Top positive review
26 people found this helpful
Great beginning discussion
on August 15, 2002
If you have ever thought about integrity (who has not?) and are looking for a comprehensive study or analysis on what this often-used and often-misunderstood character trait means traditionally and in today's society, then this book is a great place to start.
Carter defines integrity with three required steps. Step 1 is the act of discerning what is right and what is wrong; your personal views are well thought out in advance. Step 2 is acting on what you have discerned, even at personal cost. He cautions that doing what is right will often be painful. Step 3 is saying openly that you are acting on your understanding of right from wrong. Carter repeatedly makes the point that the test of integrity comes only when doing the right entails a significant cost.
Carter analyzes actual and hypothetical examples using his three-step definition. His examples include journalists, marriage vows, political candidates, competitive sportsmanship, and college professors' letters of reference, and more.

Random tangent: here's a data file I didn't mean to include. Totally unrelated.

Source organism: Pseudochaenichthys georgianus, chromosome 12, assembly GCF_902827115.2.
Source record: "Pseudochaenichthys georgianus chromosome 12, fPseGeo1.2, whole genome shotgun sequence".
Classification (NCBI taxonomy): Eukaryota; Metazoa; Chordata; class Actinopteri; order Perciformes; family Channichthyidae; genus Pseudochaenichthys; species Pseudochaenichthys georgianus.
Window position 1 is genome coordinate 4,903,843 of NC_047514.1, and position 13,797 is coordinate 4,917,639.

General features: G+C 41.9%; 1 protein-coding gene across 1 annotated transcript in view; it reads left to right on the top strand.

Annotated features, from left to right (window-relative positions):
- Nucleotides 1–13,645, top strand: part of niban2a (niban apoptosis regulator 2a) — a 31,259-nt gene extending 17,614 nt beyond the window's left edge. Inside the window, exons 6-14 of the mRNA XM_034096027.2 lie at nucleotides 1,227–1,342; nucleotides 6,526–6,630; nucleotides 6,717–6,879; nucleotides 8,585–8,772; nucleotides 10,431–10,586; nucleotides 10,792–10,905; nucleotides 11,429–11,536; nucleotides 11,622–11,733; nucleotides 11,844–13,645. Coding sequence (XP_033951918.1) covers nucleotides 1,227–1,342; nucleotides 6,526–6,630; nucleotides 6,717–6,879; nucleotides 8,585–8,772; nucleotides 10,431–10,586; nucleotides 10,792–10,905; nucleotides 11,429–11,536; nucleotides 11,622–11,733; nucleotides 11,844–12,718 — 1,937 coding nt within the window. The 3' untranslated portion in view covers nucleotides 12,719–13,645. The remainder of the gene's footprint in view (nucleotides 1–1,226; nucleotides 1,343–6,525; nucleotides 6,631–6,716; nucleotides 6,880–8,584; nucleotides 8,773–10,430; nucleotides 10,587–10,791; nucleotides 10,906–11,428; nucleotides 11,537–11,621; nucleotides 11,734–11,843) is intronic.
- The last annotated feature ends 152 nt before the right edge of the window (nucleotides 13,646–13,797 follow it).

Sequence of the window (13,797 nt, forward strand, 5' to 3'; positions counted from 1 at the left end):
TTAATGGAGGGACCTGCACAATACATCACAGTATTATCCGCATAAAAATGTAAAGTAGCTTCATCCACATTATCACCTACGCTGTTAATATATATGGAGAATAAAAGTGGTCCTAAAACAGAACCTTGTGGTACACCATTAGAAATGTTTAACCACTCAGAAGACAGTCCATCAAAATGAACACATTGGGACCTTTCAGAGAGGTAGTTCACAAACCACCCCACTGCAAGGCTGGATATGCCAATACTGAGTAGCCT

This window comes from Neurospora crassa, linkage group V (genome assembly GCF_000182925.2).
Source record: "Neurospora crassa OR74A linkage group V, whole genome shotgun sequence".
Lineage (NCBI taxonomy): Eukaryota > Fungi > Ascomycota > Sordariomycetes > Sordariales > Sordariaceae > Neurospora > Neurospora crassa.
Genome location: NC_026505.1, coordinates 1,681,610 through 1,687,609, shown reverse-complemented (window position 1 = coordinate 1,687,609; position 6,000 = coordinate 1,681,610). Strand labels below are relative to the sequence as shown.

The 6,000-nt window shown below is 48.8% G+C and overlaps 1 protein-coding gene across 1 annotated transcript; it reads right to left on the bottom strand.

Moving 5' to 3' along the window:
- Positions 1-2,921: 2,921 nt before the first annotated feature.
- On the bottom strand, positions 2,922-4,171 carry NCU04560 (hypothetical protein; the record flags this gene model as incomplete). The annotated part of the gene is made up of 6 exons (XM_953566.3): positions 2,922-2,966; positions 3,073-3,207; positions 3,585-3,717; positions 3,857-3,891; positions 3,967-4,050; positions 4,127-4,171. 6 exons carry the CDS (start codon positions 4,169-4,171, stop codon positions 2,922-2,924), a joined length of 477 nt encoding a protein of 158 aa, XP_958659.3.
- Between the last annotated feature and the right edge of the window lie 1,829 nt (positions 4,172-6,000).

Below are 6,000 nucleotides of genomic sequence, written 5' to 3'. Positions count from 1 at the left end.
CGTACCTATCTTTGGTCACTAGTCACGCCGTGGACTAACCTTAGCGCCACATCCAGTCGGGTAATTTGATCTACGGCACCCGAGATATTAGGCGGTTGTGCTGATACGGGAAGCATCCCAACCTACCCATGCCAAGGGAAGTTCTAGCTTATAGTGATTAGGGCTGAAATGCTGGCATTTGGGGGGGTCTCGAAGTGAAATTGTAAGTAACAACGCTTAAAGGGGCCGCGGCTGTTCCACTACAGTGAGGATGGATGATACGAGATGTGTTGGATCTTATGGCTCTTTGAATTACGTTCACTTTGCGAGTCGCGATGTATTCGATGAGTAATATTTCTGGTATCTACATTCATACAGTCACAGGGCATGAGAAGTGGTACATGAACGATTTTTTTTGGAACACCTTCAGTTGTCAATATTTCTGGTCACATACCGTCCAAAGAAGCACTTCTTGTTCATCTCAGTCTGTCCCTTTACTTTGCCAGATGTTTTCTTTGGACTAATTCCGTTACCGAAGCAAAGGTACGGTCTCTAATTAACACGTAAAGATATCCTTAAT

Carter's scholarly and lawyerly-logic efforts were certainly not light-reading, but he did well in making a potentially dry subject interesting and informative. While his frequent and almost excessive direct references to his Catholic beliefs and his admiration of the American Civil Rights movement led by Reverend Martin Luther King, Jr. might make some readers uncomfortable, I thought they were effective and appropriate to his discussions. Towards the end of the book, Carter even proposes a set of eight principles for bringing true integrity to our politics and democracy that will certainly generate both positive and negative critiques.
Overall, I admire Carter's courage in tackling such a difficult subject (everybody thinks they know what it is, but very few seem to agree on it) and being the first to put it out front for all to see. An introspective and thought-provoking book that was well worth the effort it took to read and absorb.